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Practical Issues > Fishing/Hunting > Fishing - Index


Fishing hardly a 'serene' sport

By David Crawford
June 11, 2005

It's interesting that the expressions "taking candy from a baby" and "shooting fish in a barrel" carry essentially the same message.

Over the Memorial Day weekend, in demonstrating at the Boulder Fishing Derby against the "shooting of fish in a barrel," Rocky Mountain Animal Defense was accused of stealing from children (Open Forum, June 1).

First, the theft charge. RMAD stands accused of stealing the morning's innocence. Yes, the animal advocates had a presence at the event. And, yes, a few of the demonstrators crossed over into the neutral zone. We made a few provocative remarks. And a few of us positioned ourselves too closely to the derby's participants. We should have been more mindful of the probability that our presence and our words would agitate some of the adults. Conversations ensued. A few were heated. Some children were exposed to the rancor. We were not there to agitate. We were there to show the children an alternative perspective on an event that hurts animals.

It is critical for children to see adults successfully navigate disagreements. We understand this. We take our share of responsibility for how things unfolded. Guilty, not as charged, but of a lesser crime. Perhaps poor role modeling.

If we had it to do over again, we would remain silent and let our posters provide our message: Fish do feel pain. We also would try to work with the fishing derby's organizers to ensure that the adult participants followed the clearly posted Boulder law prohibiting anyone over 12 years of age from reeling in fish on the ponds. Demonstrations are a small part of the work of Rocky Mountain Animal Defense. Our efforts on behalf of this state's native prairie wildlife takes place in corporate board rooms, council chambers and courthouses. Our efforts on behalf of factory-farmed animals take place in middle schools and at community events.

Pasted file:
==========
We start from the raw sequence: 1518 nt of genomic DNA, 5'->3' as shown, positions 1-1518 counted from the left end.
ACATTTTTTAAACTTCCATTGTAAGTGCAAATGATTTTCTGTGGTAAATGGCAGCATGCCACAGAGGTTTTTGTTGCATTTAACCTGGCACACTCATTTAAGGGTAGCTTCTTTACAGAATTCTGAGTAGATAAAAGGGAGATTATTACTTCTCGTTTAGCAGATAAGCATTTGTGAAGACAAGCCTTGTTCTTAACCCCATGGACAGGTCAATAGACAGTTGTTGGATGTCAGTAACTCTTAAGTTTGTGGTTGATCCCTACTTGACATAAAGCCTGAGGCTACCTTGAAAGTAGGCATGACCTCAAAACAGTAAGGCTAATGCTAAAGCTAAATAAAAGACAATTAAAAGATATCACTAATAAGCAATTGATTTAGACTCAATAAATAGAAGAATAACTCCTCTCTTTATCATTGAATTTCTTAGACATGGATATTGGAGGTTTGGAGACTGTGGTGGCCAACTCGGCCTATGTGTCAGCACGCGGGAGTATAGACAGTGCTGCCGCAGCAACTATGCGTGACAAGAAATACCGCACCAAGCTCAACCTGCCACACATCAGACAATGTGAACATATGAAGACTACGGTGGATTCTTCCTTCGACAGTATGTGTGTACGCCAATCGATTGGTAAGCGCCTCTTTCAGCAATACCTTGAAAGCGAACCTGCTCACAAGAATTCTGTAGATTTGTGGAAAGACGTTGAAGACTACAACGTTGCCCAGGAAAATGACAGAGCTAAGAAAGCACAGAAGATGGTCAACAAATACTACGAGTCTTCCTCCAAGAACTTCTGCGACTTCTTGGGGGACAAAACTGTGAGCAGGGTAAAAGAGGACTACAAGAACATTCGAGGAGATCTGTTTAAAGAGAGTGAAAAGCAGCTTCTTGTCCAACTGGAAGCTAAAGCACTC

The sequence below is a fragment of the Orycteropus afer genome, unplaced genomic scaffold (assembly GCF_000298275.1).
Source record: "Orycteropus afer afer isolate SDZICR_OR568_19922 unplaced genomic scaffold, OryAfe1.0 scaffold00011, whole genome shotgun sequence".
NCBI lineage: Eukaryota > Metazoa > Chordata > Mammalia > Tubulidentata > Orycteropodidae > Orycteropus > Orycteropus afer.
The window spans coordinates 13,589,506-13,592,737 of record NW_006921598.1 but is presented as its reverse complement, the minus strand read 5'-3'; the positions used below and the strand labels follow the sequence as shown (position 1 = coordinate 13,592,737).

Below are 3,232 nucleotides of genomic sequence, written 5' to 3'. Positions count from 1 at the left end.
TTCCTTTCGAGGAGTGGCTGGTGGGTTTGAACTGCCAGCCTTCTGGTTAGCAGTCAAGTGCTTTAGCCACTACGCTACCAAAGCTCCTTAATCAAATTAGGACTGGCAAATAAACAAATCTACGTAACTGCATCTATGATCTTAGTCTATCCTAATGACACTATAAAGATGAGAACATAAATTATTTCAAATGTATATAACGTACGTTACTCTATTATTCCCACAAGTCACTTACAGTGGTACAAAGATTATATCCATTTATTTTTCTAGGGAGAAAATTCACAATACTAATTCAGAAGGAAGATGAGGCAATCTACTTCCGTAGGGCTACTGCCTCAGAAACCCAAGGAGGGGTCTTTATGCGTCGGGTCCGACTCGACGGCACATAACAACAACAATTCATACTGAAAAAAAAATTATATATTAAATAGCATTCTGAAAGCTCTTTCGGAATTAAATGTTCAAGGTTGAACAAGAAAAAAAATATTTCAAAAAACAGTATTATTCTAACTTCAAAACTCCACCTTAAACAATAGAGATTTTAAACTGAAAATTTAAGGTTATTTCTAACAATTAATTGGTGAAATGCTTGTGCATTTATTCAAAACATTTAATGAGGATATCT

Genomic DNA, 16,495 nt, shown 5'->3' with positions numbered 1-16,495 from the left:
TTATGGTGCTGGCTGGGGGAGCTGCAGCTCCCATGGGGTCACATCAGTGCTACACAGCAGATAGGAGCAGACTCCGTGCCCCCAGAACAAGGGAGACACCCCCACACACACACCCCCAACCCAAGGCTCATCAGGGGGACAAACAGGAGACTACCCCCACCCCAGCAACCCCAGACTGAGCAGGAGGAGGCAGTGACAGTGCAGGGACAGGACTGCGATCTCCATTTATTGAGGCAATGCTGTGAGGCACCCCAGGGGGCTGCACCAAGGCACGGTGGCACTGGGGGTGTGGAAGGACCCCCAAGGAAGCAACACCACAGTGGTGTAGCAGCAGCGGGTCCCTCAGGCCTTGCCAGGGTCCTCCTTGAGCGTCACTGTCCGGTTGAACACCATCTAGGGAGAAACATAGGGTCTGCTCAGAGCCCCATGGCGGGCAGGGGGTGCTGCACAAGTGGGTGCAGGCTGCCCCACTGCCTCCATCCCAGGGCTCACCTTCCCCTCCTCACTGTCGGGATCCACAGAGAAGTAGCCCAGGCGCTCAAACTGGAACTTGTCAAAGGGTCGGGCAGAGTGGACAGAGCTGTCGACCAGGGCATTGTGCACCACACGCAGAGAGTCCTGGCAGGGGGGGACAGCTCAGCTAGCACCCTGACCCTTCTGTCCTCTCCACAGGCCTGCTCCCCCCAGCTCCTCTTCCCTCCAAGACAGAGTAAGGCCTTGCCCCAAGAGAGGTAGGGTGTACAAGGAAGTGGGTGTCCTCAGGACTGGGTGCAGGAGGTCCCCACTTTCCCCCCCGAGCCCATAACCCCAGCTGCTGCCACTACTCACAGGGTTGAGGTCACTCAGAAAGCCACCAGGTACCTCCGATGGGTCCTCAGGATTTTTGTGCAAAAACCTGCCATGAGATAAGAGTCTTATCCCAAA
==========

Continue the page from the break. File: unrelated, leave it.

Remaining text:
We answer dozens of animal-related inquiries each week from all over Boulder County and beyond.

Occasionally, we participate in the direct rescue of animals in crisis. RMAD's volunteers got quite muddy on many temperate days last winter at Leggett Canal, out near Ecocycle. With broad community support, we rescued some 2,000 animals. The turtles got the good media, but we saved more than a thousand fish, too.

With our history of community service, our position as the state's leading animal-advocacy organization and our investment in this city's and state's wildlife, we feel we have "standing" in our opposition to the fishing derby. The ponds are stocked. The fish have nowhere to go. Prizes are awarded. This is Boulder's equivalent of a canned hunt. And we aren't particularly swayed by the utilitarian "reassurance" that some of these fish were eaten. A canned hunt is a canned hunt.

In recent research, Michael K. Stoskopf, department head at the College of Veterinary Medicine at North Carolina State University, found that fish exhibit the same basic responses to painful stimuli Ð including rapid startle reactions and simple nonspecific flight Ð as mammals do. They also produce biochemical compounds related to those produced by mammals when subjected to pain. Says Dr. Stoskopf, anglers are "inflicting pain in a variety of ways to individuals."

Another researcher, University of Edinburgh Biologist Culum Brown, states: "Fish are more intelligent than they appear. In many areas, such as memory, their cognitive powers match or exceed those of 'higher' vertebrates, including nonhuman primates."

Does this really surprise anyone? Haven't we come to expect a continued breaking down of barriers between human beings and other animal species? Weren't we once sure that what distinguished us from the rest of the animal kingdom was our use of tools? Or was it our consciousness? Or our use of language? Seems none of these holds water for long.

Mark Twain may have come closest: "Man is the only animal that blushes. Or needs to."

It's going to take some time for our society's actions toward fish to catch up to our knowledge of them. We all know how smart and sensitive pigs are, but we have not yet outlawed the practice of keeping them confined in bathtub-sized stalls for their entire lives.

And there's this whole culture of fishing Ð this whole peace and meditation thing -- whose very existence would come to a screeching halt if only fish could scream.

Violence is violence, and violence knows no object. When laws are passed creating a felony class of animal cruelty, we all benefit. When cockfighting is outlawed, we all benefit. When native habitat is spared the earthscrapers' wrath, we all benefit. Rocky Mountain Animal Defense will continue to do our best to help eliminate violence from our collective lives. For our sake and for the sake of our children and indeed future generations.

Let's take the best of our desires to commune with one another and commune with nature. Let's get to peaceful places, watch the movements of the trees, feel the sun on our shoulders, listen to the waters, divulge little secrets to one another. Build trust. And to whatever extent possible, let's leave out the pain.

David Crawford is executive director of Rocky Mountain Animal Defense.

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